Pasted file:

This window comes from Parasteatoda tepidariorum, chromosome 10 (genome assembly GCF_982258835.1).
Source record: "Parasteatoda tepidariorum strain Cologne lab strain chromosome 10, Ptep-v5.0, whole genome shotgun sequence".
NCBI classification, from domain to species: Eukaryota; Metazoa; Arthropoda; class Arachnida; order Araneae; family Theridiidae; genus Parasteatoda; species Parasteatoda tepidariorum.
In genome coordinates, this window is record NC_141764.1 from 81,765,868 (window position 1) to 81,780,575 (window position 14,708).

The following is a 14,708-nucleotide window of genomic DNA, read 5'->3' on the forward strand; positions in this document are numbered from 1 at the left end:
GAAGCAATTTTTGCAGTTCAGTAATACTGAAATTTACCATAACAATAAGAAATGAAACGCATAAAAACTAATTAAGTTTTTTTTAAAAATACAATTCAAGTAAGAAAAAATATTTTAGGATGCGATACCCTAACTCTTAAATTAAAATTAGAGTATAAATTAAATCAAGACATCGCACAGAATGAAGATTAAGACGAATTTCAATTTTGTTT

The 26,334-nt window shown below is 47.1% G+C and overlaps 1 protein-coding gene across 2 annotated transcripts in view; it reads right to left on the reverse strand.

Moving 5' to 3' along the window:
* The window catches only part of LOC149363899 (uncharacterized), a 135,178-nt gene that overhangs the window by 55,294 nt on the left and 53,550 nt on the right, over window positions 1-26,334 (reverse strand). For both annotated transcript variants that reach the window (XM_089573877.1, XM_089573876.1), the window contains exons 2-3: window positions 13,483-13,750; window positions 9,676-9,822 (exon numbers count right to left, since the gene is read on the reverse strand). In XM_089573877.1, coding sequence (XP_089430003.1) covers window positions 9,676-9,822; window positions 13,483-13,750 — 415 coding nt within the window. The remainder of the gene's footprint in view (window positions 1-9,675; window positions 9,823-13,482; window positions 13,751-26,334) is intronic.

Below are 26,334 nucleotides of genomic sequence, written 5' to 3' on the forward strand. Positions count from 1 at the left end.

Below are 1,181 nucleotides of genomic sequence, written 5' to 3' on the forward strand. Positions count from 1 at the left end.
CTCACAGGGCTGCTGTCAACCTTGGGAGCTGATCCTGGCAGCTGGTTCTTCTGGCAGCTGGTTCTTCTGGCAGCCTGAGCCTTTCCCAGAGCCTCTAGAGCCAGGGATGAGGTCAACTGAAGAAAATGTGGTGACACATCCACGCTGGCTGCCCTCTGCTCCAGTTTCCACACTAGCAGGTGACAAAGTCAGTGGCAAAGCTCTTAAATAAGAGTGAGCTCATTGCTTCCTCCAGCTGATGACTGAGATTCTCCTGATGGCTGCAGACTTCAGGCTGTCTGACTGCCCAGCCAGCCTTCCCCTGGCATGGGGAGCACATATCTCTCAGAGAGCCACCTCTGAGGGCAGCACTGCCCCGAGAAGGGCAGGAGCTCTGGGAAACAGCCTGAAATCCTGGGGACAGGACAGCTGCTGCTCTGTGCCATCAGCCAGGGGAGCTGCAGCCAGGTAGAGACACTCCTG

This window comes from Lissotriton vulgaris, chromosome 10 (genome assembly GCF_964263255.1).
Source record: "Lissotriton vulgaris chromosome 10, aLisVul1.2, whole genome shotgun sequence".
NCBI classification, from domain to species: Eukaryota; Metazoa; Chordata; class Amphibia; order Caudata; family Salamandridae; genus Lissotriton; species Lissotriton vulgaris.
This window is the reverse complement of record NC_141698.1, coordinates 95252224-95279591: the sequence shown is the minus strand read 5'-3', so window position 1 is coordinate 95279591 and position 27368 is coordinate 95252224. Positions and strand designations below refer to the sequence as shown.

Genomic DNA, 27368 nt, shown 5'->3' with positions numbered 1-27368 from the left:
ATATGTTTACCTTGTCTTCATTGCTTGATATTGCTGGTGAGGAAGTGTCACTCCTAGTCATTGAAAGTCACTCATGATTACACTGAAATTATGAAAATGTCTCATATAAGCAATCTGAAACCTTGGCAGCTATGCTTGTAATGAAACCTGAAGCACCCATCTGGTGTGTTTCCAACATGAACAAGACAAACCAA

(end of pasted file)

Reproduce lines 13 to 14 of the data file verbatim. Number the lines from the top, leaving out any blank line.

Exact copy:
This window comes from Lissotriton vulgaris, chromosome 10 (genome assembly GCF_964263255.1).
Source record: "Lissotriton vulgaris chromosome 10, aLisVul1.2, whole genome shotgun sequence".